• journal articles
  • conference papers
  • theses and dissertations
  • academic books (especially collections of chapters by different authors)
  • pre-prints (openly available early versions of articles usually in subject repositories like arXiv for physics)
  • abstracts
  • technical reports
  • ResearchGate and Academia.edu content (some?)
  • More details: https://scholar.google.com/intl/en-US/scholar/help.html#coverage

Advantages to Using Google Scholar

  • All disciplines, easy inter-disciplinary research
  • Citation trail! “Cited by” feature 
  • Gives article recommendations through “my updates”
  • Indexes material not always covered by library databases 
  • Easily exports to citation managers
  • Easy to link to City Tech library and other libraries' content

Issues to be Aware of When Using Google Scholar

  • Google Scholar does not index all scholarly material. 
  • Even when connected to our library, Google Scholar cannot access all of the library’s collections  
  • Searching is more effective and targeted using the library databases. 
  • Library databases offer peer-review filter

Google Scholar can be connected to library resources and allow exporting of citations! 

Before searching in Google Scholar first set Google Scholar’s preferences to connect to City Tech Library.  

  • Use the link on the library's database pages or http://cityte.ch/gschol
  • On the upper left, there are three lines. Click on the three lines to open the menu
  • Select the gear icon “Settings”
  • Select “Library links” in the sidebar navigation on the left
  • Type in “New York City College of Technology” and select it from the menu below
  • Click “Save”
  • Note: You will need to login once with your City Tech library barcode to access articles in databases

 

 

After selecting Library Links, search "New York City College of Technology" and then check off the options and SAVE

Now links to content in the library will appear. Finalize your customization by adding export to your citation manager in the basic settings menu.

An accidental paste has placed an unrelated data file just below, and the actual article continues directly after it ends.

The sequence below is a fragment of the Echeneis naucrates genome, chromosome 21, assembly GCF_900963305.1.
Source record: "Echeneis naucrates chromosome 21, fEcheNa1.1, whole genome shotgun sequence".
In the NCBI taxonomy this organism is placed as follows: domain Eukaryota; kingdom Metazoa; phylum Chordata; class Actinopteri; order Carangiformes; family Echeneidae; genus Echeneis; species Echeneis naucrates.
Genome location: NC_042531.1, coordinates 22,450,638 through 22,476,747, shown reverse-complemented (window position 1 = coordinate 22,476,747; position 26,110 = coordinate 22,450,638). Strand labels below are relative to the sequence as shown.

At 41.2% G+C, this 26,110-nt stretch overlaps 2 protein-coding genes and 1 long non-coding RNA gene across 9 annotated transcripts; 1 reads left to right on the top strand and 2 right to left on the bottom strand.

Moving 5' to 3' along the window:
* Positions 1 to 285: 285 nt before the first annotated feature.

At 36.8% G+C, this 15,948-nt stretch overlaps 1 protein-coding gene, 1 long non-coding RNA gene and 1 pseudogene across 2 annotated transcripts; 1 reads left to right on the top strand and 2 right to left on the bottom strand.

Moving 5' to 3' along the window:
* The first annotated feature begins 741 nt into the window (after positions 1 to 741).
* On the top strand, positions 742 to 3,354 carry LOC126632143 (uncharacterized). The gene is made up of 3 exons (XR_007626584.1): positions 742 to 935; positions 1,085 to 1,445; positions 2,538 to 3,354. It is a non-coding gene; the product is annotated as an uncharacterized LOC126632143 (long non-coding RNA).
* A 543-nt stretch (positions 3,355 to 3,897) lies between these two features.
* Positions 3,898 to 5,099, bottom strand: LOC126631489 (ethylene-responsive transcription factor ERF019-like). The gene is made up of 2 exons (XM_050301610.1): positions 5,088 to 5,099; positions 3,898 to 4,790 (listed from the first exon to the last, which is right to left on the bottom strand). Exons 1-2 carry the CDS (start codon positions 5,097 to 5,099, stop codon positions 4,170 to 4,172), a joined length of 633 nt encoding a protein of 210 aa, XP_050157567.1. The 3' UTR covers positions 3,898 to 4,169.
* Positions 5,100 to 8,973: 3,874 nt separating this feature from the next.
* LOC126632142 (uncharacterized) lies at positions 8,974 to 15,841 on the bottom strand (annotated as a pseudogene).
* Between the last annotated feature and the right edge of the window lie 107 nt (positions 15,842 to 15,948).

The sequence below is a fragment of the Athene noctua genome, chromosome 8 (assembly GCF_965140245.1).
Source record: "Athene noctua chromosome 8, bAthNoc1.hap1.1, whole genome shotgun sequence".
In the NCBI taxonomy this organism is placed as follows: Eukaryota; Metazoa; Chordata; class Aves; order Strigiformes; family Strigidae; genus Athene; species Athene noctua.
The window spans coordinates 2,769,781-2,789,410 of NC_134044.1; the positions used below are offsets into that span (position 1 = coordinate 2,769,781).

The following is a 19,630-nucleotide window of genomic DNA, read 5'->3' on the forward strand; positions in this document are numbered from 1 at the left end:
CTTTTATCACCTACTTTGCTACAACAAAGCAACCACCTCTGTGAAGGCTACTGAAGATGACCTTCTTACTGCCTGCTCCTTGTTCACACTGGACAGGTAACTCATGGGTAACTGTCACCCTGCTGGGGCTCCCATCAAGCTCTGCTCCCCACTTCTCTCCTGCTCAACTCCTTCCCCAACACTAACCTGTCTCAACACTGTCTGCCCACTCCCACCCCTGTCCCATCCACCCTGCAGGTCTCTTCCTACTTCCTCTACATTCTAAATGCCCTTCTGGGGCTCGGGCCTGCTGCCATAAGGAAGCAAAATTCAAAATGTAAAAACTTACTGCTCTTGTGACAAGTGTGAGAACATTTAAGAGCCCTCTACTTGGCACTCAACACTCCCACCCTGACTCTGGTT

(some text by Prof. Miriam Deutsch, Brooklyn College)

Citation Managers

RefWorks is a citation manager that is geared to faculty, not students. It works with many resources, particularly Google Scholar. The best part of RefWorks is that you can create custom styles. Some journals have a unique variant on an existing citation style and RefWorks allows you to adjust your citations to fit that style.  

  • Sign up for a new account. Our account code is rwnycct. Use the same link to login once you've set up your account. Please note that RefWorks is not free, it is paid for by CUNY.

Zotero is a free, open source citation manager. It does not allow for customization not as powerful as RefWorks but it allows you to easily share your citations with a co-author, unlike RefWorks. It is also much easier to learn. 

Mendeley is used by academics in the sciences and has some nice social components.

This article in Nature provides an overview of citation managers. You can embed documents in most citation managers including RefWorks.

Finding a review article

Let's Go Meta! Finding a review article: not as common outside the sciences. Includes both literature reviews as well as systematic reviews (evaluates the research) [In the humanities and social sciences, we might want to focus on finding a recent book related to our topic and review its bibliography. Book-length bibliographies, although increasingly less common, are another means to gain an overview on a topic]

  1. Cochrane as example of systematic review http://cityte.ch/mj
  2. Chemical Reviews (ACS)
  3. Annual Reviews. 41 journals. Available at {call first re. access}: Brooklyn, Baruch, City College, Graduate Center, Lehman, Queens, York
  4. Nature Reviews! Library has these NOW http://cityte.ch/nature

 

Contact

Ursula C. Schwerin Library
New York City College of Technology
of the City University of New York
300 Jay Street, Brooklyn, NY 11201
Circulation: 718.260.5470
Reference: 718.260.5485